Home Business NewsBusiness ASOS is in the doldrums

ASOS is in the doldrums

by LLB Reporter
12th Apr 22 1:29 pm

It’s a tough life being a retailer in 2022 and the boom times for online operators experienced during the various lockdowns seem like a lifetime ago.

ASOS has gone from an operating profit to a loss, its margins are declining, and it has moved from a net cash to net debt position. That’s not the direction of travel one would expect from the once online retail superstar.

The outlook for the business is gloomy given the financial pressures on households around the world from the rising cost of living, as well as higher costs of running the business.

ASOS appears to be pinning its hopes of stronger sales linked to specific events or periods in the year to drive sales, such as its customers loading up on clothes for their summer holiday or buying a smart jacket to go to an Easter family gathering.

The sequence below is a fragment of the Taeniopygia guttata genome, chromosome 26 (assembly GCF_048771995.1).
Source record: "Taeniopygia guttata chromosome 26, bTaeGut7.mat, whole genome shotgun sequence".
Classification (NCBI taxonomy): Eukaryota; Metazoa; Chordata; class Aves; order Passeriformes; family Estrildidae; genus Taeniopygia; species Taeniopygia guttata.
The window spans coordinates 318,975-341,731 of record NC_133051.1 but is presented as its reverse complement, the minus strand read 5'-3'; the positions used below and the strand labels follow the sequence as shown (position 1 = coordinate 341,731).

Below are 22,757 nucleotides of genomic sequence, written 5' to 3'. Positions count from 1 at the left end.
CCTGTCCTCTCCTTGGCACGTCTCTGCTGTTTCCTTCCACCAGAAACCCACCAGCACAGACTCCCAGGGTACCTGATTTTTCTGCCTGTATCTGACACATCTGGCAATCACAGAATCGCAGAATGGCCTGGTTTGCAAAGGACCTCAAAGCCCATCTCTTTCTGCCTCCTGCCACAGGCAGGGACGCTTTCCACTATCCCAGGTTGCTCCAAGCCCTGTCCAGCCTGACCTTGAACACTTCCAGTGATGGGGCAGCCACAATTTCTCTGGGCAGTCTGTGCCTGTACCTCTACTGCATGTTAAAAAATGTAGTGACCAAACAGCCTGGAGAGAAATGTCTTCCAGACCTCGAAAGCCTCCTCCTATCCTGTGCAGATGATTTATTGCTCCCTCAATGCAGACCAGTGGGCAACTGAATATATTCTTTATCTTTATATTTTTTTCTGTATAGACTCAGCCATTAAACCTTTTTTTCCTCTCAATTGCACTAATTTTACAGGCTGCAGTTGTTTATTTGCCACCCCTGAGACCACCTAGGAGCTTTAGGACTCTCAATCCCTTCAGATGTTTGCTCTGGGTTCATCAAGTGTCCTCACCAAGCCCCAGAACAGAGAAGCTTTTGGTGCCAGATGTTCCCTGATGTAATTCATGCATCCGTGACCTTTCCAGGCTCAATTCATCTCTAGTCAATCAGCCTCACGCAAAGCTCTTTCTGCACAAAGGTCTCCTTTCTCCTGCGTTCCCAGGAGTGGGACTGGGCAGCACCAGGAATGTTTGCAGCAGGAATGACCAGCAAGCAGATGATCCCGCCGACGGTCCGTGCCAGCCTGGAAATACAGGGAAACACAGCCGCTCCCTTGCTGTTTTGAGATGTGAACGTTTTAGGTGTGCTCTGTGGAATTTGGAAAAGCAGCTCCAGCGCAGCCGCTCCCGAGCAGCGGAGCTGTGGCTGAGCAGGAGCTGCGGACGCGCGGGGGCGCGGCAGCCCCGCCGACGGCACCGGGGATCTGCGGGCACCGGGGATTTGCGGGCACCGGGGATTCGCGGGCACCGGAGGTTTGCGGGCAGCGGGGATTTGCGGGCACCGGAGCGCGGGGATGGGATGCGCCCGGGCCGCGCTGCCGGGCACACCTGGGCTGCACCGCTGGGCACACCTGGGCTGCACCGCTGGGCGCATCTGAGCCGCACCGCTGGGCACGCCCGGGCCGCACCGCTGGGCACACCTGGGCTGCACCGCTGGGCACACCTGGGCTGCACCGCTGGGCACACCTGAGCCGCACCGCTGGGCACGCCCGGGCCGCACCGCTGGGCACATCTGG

It also seems intent on spending big to get its brand in front of shoppers. Marketing activity may drive sales, but it still needs to get a good return on that investment, so keep a close eye on profit margins.

“The company has some difficult decisions to make if it wants to improve its profits. One area is to look at return rates. For years, customers have treated ASOS and many other fast fashion retailers as a two-stage transaction. Buy multiple sizes of the same items and send back the ones that don’t fit. This is costing ASOS a lot of money and the only way to discourage this activity is to start charging customers to return products. Although this action risks dampening demand, more retailers are going down this path and so it wouldn’t be out of the ordinary,” said AJ Bell’s Russ Mould.

“The big question is whether now is the appropriate time to look at such a strategy. Retailers will need all the business they can get if consumers are more reluctant to open their wallets. ASOS’s target market is predominantly younger people and they might be the ones on lower incomes, and so they might be disproportionately hit by energy bills now taking up a larger chunk of their take-home pay.

“Now is probably the worst backdrop for trading that ASOS has seen since the global financial crisis and the retailer will be hoping things can only get better from here.”

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